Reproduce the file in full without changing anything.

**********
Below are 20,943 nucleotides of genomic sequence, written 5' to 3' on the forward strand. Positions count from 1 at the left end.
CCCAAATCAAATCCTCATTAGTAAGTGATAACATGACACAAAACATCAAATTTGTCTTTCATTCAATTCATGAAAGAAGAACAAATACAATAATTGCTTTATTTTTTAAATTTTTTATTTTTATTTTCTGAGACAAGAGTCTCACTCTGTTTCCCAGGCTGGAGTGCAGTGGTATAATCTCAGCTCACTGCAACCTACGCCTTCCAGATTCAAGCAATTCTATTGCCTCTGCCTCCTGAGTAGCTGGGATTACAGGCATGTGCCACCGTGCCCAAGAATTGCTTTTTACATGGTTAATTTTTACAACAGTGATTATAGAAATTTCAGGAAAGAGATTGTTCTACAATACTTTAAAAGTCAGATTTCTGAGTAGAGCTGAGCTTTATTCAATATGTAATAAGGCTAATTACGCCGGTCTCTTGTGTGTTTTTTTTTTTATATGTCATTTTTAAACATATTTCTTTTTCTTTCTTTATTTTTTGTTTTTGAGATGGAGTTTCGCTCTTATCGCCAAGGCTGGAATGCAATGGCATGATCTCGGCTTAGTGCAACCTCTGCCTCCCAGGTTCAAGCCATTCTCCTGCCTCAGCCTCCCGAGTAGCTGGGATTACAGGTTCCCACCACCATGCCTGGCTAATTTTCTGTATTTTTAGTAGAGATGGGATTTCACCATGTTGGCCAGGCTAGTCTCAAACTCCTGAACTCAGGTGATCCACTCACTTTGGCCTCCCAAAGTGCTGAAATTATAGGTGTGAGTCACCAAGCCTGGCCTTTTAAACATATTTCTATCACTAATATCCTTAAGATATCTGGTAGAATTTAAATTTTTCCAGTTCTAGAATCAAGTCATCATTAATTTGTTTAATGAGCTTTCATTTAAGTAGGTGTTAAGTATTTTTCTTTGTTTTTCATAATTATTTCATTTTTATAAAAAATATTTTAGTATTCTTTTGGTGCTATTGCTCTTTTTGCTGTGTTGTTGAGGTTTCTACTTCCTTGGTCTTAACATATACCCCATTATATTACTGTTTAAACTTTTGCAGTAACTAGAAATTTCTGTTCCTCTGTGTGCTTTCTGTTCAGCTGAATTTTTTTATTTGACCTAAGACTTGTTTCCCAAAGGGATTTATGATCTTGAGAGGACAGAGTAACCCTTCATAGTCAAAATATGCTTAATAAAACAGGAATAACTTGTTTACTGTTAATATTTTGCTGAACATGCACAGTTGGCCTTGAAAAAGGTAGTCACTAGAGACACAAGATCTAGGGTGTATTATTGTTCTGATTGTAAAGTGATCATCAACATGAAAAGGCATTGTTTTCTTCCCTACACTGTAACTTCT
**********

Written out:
Below are 20,943 nucleotides of genomic sequence, written 5' to 3' on the forward strand. Positions count from 1 at the left end.
CCCAAATCAAATCCTCATTAGTAAGTGATAACATGACACAAAACATCAAATTTGTCTTTCATTCAATTCATGAAAGAAGAACAAATACAATAATTGCTTTATTTTTTAAATTTTTTATTTTTATTTTCTGAGACAAGAGTCTCACTCTGTTTCCCAGGCTGGAGTGCAGTGGTATAATCTCAGCTCACTGCAACCTACGCCTTCCAGATTCAAGCAATTCTATTGCCTCTGCCTCCTGAGTAGCTGGGATTACAGGCATGTGCCACCGTGCCCAAGAATTGCTTTTTACATGGTTAATTTTTACAACAGTGATTATAGAAATTTCAGGAAAGAGATTGTTCTACAATACTTTAAAAGTCAGATTTCTGAGTAGAGCTGAGCTTTATTCAATATGTAATAAGGCTAATTACGCCGGTCTCTTGTGTGTTTTTTTTTTTATATGTCATTTTTAAACATATTTCTTTTTCTTTCTTTATTTTTTGTTTTTGAGATGGAGTTTCGCTCTTATCGCCAAGGCTGGAATGCAATGGCATGATCTCGGCTTAGTGCAACCTCTGCCTCCCAGGTTCAAGCCATTCTCCTGCCTCAGCCTCCCGAGTAGCTGGGATTACAGGTTCCCACCACCATGCCTGGCTAATTTTCTGTATTTTTAGTAGAGATGGGATTTCACCATGTTGGCCAGGCTAGTCTCAAACTCCTGAACTCAGGTGATCCACTCACTTTGGCCTCCCAAAGTGCTGAAATTATAGGTGTGAGTCACCAAGCCTGGCCTTTTAAACATATTTCTATCACTAATATCCTTAAGATATCTGGTAGAATTTAAATTTTTCCAGTTCTAGAATCAAGTCATCATTAATTTGTTTAATGAGCTTTCATTTAAGTAGGTGTTAAGTATTTTTCTTTGTTTTTCATAATTATTTCATTTTTATAAAAAATATTTTAGTATTCTTTTGGTGCTATTGCTCTTTTTGCTGTGTTGTTGAGGTTTCTACTTCCTTGGTCTTAACATATACCCCATTATATTACTGTTTAAACTTTTGCAGTAACTAGAAATTTCTGTTCCTCTGTGTGCTTTCTGTTCAGCTGAATTTTTTTATTTGACCTAAGACTTGTTTCCCAAAGGGATTTATGATCTTGAGAGGACAGAGTAACCCTTCATAGTCAAAATATGCTTAATAAAACAGGAATAACTTGTTTACTGTTAATATTTTGCTGAACATGCACAGTTGGCCTTGAAAAAGGTAGTCACTAGAGACACAAGATCTAGGGTGTATTATTGTTCTGATTGTAAAGTGATCATCAACATGAAAAGGCATTGTTTTCTTCCCTACACTGTAACTTCT